Monday, December 3rd
STAMINA SQUATING: Alternating On the Minute x 12 (6 Rounds): Odd Minutes - 3 Front Squats Even Minutes - 6 Back Squats Both lifts are performed with the same load: 67% of our estimated 1RM Front squat.
This is the 5th iteration, increasing by 3% from last week.
Building stamina in the heart of our athletic capacity - our squat. A tremendous 1RM is something we naturally will track towards. But we recognize, most especially in our sport, the ability to cycle loadings for repetitions is a far larger battle to fight for. One is not complete without the other. And if we had to choose, given the nature of our sport where repetition capacity is seen in 90% of our events (if not more), we recognize the importance of building the Workhorse.
We'll be growing steadily over this cycle each week, building towards a finishing 70%.
3 Minute AMRAP:
21 Overhead Squats (95/65) 21 Lateral Burpees over Rower Max Calorie Row
Rest 3 Minutes
3 Minute AMRAP: 18 Overhead Squats (115/80) 18 Lateral Burpees over Rower Max Calorie Row
Rest 3 Minutes
3 Minute AMRAP: 15 Overhead Squats (135/95) 15 Lateral Burpees over Rower Max Calorie Row
Rest 3 Minutes
3 Minute AMRAP: 12 Overhead Squats (155/105) 12 Lateral Burpees over Rower Max Calorie Row
*Score is total calories for each AMRAP.
In this workout, the first portion to address it the overhead squat. Our goal today is to increase in loading each part, where the repetitions descend (21, 18, 15, 12). On the 21, 18, and 15, we are looking for loading that we are very confident we could complete straight. We want this sprint stimulus today. On the final set of 12, we are looking for a weight that we know without question in our mind we could complete unbroken when fresh. This may require a single break in this workout given the fatigue, but if attempted rested, we are confident it’s there. This is the look and feel we are looking to match on that final weight… heavy and challenging, but at most, one break.
On the burpees, these are lateral to the rower (body is parallel to the rail). Our focus on these are to move with a purpose, given the sprint stimulus, but we need to keep our primary focus in check – no wasted movement. Especially when done for speed, burpees over the rower/barbell can involve lots of excessive movement. Extra steps, different angles each time… we expend energy that we don’t need to. Stay smooth and steady here. One speed throughout, focusing on tight motions and remaining close to the rower railing.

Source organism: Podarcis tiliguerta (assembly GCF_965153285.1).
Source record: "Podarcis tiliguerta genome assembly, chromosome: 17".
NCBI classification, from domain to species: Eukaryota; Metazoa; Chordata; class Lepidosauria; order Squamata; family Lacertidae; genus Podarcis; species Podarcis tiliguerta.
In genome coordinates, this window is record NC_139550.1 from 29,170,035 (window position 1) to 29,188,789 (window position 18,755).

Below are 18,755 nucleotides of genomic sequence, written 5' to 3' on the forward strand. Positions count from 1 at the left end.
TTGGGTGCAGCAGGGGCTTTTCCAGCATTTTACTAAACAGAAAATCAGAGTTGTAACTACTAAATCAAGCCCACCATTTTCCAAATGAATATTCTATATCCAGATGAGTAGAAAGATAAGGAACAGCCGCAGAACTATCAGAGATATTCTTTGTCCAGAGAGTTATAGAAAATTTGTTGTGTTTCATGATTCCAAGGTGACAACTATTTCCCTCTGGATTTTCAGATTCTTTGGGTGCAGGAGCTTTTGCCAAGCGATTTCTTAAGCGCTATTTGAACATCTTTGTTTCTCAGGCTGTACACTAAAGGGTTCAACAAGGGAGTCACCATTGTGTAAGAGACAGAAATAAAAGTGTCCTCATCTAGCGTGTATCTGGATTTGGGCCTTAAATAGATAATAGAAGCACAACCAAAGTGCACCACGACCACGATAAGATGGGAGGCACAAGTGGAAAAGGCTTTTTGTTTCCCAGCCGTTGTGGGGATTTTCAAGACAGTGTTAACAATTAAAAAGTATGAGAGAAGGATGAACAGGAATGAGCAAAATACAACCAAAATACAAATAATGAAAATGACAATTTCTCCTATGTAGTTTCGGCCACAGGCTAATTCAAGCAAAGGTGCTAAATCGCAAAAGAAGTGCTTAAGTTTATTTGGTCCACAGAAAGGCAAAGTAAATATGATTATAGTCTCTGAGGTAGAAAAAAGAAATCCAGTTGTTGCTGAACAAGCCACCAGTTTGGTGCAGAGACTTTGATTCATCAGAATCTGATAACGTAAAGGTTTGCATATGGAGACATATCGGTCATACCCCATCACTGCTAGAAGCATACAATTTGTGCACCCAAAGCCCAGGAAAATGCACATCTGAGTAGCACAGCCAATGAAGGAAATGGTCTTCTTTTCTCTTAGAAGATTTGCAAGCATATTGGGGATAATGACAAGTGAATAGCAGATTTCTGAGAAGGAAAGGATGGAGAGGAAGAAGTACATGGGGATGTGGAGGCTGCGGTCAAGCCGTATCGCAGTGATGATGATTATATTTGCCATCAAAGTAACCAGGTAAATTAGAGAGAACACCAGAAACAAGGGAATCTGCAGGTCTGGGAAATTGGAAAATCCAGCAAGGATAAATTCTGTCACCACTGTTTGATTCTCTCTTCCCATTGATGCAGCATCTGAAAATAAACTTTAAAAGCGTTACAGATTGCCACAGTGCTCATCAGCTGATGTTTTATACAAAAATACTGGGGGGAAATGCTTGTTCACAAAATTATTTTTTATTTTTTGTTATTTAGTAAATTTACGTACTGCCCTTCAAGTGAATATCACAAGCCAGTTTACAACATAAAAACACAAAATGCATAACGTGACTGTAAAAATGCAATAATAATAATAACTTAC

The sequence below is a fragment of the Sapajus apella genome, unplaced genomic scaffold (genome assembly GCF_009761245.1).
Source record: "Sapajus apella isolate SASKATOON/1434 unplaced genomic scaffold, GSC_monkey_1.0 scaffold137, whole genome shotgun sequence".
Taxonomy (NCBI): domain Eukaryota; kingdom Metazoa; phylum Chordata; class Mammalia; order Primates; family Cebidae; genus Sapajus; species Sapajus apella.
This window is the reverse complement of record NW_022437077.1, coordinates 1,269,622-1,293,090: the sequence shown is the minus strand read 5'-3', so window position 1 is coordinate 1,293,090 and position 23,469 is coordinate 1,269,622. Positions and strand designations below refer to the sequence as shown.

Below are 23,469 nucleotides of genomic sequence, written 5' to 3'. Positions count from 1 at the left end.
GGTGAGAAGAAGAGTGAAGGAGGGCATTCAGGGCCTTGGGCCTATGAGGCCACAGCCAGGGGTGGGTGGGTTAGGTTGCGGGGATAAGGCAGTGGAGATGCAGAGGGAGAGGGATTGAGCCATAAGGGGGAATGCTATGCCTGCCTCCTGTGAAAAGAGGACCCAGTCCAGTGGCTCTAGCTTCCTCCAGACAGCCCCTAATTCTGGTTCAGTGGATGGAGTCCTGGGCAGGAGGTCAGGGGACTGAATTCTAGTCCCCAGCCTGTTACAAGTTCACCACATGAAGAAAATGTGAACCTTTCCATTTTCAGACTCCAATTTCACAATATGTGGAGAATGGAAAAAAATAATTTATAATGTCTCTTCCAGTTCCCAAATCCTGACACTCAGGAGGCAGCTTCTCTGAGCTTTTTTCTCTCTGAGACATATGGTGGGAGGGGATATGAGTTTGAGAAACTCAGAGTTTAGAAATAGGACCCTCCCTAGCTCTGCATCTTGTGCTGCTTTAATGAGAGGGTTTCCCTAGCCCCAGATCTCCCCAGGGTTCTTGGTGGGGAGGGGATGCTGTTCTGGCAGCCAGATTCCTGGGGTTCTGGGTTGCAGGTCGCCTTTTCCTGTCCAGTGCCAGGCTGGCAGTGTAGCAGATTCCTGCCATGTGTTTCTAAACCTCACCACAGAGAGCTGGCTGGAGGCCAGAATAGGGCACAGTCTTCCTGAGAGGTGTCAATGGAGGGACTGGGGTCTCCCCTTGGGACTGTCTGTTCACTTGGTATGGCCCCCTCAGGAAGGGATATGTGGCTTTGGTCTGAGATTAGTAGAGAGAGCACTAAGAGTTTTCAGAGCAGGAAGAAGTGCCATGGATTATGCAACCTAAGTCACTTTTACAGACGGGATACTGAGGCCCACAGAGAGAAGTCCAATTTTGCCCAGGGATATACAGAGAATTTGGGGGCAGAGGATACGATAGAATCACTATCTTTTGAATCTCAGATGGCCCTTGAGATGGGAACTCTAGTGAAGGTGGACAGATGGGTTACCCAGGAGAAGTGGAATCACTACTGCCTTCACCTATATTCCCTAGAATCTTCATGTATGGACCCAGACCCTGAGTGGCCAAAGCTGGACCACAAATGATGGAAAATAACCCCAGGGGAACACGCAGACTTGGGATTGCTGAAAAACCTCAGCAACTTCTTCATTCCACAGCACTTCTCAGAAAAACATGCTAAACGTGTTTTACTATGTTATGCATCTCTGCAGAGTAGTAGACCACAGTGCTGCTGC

A burpee step-up can be used here for efficiency of movement. Stepping up with the inside leg, so that we can deliberately place our body as close to the rower as possible, we can minimize the amount of distance we need to jump. Jumping up from the burpee is a faster technique, but only worth the additional effort if we can maximize the handful of seconds it gains while on the rower. With that reward, comes the metabolic cost that each individual can weigh during the warm-up sets to find our best strategy for approach.
Final note on the burpees – it is worth pushing our effort here, and getting to the rower with as much time as possible. Even if we use the first handful of pulls on the rower as a recovery, we are still accumulating calories. We will recover on the movement – we just need to get there first. As we recover our breathing on the rower, use the clock to time our final push in each interval, fully capitalizing on the exponential calorie accumulation as we move towards a higher power output.
As we become fatigued on the rower, the most common faults we see tend to be: 1) Poor posture on the seat (slouched) 2) Shortened range of motion
Expect these rows to be challenging, metabolically. We will get there fatigued and breathing heavy. This is what we are after today. Remind ourselves two cues to counter the common faults above…
1) Sit tall. Try to sit on the hamstrings of your leg, and fight to maintain your posture in each stroke. The better we hold this posture, the better our power transfers from our body to the handle.
2) Stay long. Maximize each pull of the stroke to the full range of motion. This is by no means looking to create additional range of motion, but instead focusing on maximizing connectivity for each pull. Long and efficient strokes will last longer than short and choppy strokes, which our body tends to resort to in times of fatigue.